Water managers, climate change specialists and population studies experts are going to be increasingly in demand for the continued development and cohabitation of humanity. That's just one of the many lessons from

, to be launched March 16 at the 5th World Water Forum in Istanbul.

The report, "Water in a Changing World," finds that by 2030, nearly two-thirds of the world's 8 billion people may face water shortages. Not drinking water necessarily, but the water required to make and process our food and drink, and for sanitation purposes, will be in short supply. The impact will be unfathomable – dragging down health, food supply and international security.

Water will become an increasingly rare and politicized resource and will likely lead to war.

"As the situation worsens,"

the coordinator of UNESCO's water assessment program, Olcay Unver, "competition can turn into conflict. Managing the competition is very important so that conflict will not arise."

Unver urged greater investment in water infrastructure, management and expertise, and underscored the importance of effective governance and international oversight. The report acknowledges that many countries have passed water management legislation, but explains that most of their reforms have not had any noticeable effect because the key decisions do not take a broader view of the water resource.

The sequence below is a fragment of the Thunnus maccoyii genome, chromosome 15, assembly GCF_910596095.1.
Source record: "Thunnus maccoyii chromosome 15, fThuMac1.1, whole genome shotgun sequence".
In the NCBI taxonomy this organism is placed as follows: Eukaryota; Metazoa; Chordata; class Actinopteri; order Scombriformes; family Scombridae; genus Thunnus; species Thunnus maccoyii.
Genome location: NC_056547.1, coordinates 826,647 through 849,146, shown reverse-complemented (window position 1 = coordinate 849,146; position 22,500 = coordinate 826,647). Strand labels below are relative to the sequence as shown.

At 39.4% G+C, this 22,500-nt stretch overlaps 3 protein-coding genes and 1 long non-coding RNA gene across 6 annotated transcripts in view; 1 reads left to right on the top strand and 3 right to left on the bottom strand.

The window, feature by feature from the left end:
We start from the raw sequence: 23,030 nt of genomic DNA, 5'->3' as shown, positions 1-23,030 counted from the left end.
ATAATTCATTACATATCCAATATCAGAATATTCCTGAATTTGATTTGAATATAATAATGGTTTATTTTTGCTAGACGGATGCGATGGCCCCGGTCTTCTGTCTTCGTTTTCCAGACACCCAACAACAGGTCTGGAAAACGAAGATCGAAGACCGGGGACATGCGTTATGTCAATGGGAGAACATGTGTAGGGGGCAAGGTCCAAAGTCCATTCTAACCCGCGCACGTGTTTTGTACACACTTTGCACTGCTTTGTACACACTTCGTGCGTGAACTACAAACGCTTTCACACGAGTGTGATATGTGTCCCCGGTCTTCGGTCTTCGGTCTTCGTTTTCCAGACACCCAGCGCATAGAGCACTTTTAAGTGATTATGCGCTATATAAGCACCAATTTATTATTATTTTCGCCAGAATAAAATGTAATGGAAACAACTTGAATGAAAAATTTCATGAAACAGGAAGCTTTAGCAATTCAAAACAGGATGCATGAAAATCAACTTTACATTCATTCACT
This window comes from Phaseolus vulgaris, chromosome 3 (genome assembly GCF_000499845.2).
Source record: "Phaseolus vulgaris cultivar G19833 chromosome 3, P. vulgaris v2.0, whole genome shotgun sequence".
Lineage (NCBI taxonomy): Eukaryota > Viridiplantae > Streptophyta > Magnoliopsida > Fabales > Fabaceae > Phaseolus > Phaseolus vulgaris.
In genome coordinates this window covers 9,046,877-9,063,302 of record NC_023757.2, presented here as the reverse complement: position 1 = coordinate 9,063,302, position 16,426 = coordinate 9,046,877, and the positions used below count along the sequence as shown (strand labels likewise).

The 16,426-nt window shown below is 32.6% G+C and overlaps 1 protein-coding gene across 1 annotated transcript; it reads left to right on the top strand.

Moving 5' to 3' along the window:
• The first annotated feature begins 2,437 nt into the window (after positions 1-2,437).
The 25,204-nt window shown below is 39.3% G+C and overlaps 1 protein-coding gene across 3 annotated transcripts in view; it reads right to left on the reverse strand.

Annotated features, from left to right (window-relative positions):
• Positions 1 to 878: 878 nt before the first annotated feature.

"For decisions to be effective, they need to involve decision makers from all sectors, including agriculture, energy, trade and finance, as they all have a decisive impact on water management," the report argues, also stressing the importance of partnerships between governments, the private sector and civil society.

The authors pointed to three primary reasons for our deepening water worries: climate change, with its increasing droughts, floods and major storms; population growth, which is pushing us ever nearer our resource limits; and economic development, which is making ever more people demand ever greater water supplies.

Accepting the increasing precariousness of humanity, the U.N. created a new post this week: assistant secretary-general for disaster reduction. Margareta Wahlstrom, the inaugural appointee,

nations to take steps to mitigate the growing threat and number of disasters worldwide.

Thus, while the near future may not look like the Kevin Costner stinker "

,"  it will be heading in that general direction. And those who can manage water and other natural resources, cushion the impact of climate change and disaster, and understand and foster the movement of great masses of people will be in greater need than ever before.

About the author

  • David Lepeska

    David has served as U.N. correspondent for the newswire UPI and reported for several major newspapers, including the New York Daily News and Newsday. He was chief correspondent for the Kashmir Observer in Srinagar, India, and regularly contributes to the Economist, among other publications. Since 2007, David has reported for Devex News from Washington, New York, as well as South Asia.